Sunday, September 2, 2012

Musings from a mother

I often wonder how much value is placed on our children. I don't mean how big is their life insurance pay out.
I mean, how much do we value their contribution to society?
I chuckle when I hear the term "Life skills". Life is what is happening every day. From the moment we are born we start learning and assimilating skills . We study our environment consciously and unconsciously. We learn how to respond to social cues and situations. It's an ongoing process that we never stop cycling through.

When Alex was born, he relied on Sweet Husband and I for everything. In one very short year he could get from Point A to Point B on his own. He could feed himself, and he could communicate with us in broken English. 
Two years after that, he could use the bathroom by himself. He understood the other people had feelings. He could still communicate with us in broken English.
Four years after that, he is starting to learn multiplication. He can grasp concepts in physics. He can read books by himself. He can write a letter by himself. 

Every year he continues to grow physically and mentally. He is maturing and picking up new attitudes and behaviors. Every year he is evolving into the man he will become.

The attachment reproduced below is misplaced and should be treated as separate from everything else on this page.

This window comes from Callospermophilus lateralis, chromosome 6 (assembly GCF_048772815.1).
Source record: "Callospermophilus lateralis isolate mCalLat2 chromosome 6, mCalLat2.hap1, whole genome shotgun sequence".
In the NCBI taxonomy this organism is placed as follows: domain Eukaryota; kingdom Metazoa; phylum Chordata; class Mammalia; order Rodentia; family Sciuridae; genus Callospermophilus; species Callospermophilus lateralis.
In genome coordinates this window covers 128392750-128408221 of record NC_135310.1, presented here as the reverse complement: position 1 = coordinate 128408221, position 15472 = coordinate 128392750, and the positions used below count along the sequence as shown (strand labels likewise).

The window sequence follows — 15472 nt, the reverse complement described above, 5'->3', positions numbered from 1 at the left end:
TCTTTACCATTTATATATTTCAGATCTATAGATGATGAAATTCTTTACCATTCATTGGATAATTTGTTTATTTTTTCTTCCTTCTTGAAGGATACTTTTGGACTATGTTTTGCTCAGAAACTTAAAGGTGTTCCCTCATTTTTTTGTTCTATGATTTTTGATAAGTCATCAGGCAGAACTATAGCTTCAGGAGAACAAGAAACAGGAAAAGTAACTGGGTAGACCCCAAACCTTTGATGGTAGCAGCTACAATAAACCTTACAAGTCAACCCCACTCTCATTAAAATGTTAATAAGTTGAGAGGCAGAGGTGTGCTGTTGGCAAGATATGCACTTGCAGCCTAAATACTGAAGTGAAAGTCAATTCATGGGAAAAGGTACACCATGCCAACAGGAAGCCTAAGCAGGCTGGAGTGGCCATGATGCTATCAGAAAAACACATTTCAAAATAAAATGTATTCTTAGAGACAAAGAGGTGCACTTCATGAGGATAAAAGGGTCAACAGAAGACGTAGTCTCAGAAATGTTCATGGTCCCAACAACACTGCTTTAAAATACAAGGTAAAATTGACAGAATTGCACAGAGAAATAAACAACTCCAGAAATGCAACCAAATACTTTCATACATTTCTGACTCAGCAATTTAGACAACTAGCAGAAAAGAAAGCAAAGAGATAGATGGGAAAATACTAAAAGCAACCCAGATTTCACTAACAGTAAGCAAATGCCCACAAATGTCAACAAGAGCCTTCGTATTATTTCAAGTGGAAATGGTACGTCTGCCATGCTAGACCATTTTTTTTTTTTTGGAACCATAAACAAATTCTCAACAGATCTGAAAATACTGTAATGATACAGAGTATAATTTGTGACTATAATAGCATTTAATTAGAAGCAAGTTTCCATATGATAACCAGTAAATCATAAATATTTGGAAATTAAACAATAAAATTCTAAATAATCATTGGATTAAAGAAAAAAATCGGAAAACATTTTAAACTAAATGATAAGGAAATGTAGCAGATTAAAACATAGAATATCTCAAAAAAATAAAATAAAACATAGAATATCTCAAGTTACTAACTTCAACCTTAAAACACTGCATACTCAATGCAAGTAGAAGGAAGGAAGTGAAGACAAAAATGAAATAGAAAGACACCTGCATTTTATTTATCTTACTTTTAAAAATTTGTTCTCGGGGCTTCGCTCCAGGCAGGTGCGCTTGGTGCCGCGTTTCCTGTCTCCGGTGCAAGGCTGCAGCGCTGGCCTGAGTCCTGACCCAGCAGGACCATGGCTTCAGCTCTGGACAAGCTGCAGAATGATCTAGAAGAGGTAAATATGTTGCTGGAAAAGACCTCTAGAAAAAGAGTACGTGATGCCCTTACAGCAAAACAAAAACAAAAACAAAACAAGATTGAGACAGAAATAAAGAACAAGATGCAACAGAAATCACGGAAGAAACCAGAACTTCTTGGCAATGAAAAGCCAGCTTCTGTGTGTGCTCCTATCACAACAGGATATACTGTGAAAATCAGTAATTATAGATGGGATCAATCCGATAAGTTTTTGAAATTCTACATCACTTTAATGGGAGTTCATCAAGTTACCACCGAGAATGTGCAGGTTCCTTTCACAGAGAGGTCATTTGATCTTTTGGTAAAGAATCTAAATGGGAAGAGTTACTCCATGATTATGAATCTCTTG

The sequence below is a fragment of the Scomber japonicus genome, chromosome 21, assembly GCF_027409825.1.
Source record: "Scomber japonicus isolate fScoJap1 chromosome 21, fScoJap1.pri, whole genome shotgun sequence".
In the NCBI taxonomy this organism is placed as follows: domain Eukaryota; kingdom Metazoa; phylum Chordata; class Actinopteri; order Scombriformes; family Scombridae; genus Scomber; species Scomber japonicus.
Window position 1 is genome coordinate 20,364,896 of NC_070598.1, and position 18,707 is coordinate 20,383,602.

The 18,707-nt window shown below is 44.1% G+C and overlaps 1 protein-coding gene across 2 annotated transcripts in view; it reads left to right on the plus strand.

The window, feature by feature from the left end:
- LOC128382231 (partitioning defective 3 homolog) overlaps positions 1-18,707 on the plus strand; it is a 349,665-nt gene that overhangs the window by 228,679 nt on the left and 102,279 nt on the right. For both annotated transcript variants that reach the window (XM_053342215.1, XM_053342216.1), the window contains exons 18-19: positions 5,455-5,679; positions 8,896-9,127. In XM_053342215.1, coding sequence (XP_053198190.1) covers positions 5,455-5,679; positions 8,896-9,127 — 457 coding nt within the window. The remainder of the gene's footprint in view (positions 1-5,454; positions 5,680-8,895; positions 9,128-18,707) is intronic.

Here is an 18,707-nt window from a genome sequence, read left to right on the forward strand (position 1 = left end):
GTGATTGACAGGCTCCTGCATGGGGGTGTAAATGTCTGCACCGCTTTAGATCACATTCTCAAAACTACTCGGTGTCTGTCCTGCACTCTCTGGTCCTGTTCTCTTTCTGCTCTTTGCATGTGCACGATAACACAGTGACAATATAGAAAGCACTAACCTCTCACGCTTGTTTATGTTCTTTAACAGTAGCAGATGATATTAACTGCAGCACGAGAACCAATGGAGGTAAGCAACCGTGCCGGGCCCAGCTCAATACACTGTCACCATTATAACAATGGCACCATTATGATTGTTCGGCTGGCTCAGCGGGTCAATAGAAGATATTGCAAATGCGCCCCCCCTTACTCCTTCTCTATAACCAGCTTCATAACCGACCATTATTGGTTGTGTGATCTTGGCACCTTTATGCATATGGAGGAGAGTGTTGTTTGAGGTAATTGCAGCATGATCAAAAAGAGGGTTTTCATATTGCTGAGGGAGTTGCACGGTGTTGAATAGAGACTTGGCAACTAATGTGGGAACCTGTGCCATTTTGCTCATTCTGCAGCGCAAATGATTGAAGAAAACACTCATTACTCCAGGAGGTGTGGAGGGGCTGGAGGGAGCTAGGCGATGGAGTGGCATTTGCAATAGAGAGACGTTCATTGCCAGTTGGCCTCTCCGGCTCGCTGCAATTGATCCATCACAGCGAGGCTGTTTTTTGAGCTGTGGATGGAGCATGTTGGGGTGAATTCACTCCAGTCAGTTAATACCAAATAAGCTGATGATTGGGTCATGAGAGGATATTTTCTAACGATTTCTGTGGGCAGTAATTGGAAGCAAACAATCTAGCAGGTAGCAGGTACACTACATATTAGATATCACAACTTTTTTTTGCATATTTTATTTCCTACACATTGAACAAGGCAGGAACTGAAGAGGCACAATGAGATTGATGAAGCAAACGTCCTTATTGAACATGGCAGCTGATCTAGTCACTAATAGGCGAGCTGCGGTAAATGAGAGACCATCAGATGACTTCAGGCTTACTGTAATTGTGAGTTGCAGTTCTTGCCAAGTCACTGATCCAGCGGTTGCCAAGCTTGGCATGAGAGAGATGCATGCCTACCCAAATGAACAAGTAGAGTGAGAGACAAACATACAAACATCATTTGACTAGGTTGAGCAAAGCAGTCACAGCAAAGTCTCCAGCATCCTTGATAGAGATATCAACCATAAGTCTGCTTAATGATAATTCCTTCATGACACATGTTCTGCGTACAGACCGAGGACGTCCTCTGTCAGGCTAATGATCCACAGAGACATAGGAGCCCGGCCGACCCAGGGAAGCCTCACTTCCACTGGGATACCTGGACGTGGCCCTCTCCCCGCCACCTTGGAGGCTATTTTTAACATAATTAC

I have to constantly remind myself that Alex is not three years old anymore. He has new capabilities now, and if I don't allow him a chance to exercise these new  attributes, I cannot expect him to become a contributing member of society.
As his parent I need to allow him the opportunity to explore and expand his skills.

One day Alex will be an adult. It will not be a rapid transformation, but a slow metamorphosis.

My hope is that he will be able to interact with people, regardless of their culture or age. My prayer is that he will never stop seeing the humanity in other people, and that he will value their contributions.

I want my child to interact with people that are much older than him, and with people that are much younger than him. I want to learn first hand about compassion and teaching. I want him to hear firsthand accounts of life before the internet and cable tv.

I want him to know that we can celebrate our differences.

I want him to have the confidence to think for himself.

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